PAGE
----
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The controversy surrounding Monday night’s Q&A episode is continuing after it was revealed former terrorism suspect Zaky Mallah met with five senior producers prior to the show.
The revelations contradict claims by ABC management that Q&A producers could not have foreseen the events that unfolded.
It's also alleged taxpayer funds were used to transport the convicted criminal to the ABC studios in Ultimo.
In Monday night's episode, Mallah was allowed to ask a question of junior minister Steve Ciobo about the government's changes to citizenship laws.
After a heated exchange between the pair, the convicted criminal said "the Liberals have just justified to many Australian Muslims in the community tonight to leave and go to Syria and join ISIL because of ministers like him."
Prime Minister Tony Abbott has announced a government review into the program and called for "heads to roll" at the public broadcaster.
“Here we had the ABC admitting a gross error of judgment and then compounding that terrible mistake, that betrayal, if you like, of our country," he told reporters.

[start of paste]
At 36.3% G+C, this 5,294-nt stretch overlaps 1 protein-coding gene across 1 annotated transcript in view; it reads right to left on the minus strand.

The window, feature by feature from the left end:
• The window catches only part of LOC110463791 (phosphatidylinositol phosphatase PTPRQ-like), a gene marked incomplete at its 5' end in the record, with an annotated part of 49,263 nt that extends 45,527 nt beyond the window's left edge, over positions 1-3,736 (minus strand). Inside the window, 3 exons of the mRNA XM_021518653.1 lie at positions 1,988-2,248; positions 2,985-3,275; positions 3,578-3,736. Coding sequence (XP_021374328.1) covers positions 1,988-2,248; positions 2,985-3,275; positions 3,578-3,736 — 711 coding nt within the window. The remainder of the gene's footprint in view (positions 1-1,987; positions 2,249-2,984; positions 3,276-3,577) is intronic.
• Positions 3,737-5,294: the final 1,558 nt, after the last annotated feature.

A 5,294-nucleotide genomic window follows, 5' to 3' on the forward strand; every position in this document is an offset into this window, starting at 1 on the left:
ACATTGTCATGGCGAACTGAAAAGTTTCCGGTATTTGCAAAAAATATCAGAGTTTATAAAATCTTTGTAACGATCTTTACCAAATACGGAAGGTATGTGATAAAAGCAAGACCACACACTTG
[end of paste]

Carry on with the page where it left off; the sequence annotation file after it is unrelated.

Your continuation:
Mr Abbott also criticised the ABC for airing an unedited repeat of the episode on Wednesday.
"They compounded the mistake by re-broadcasting the program."
The ABC is conducting an internal review into the incident.
"We've announced that we're not satisfied with an internal ABC inquiry because so often we've seen virtual whitewashes when that sort of thing happens," Mr Abbott said.
Mallah was the first person to be charged in NSW under new anti-terrorism laws in 2003.
He was found guilty of threatening to kill ASIO officers and held in Goulburn's 'Supermax' prison for two years.
News break - June 25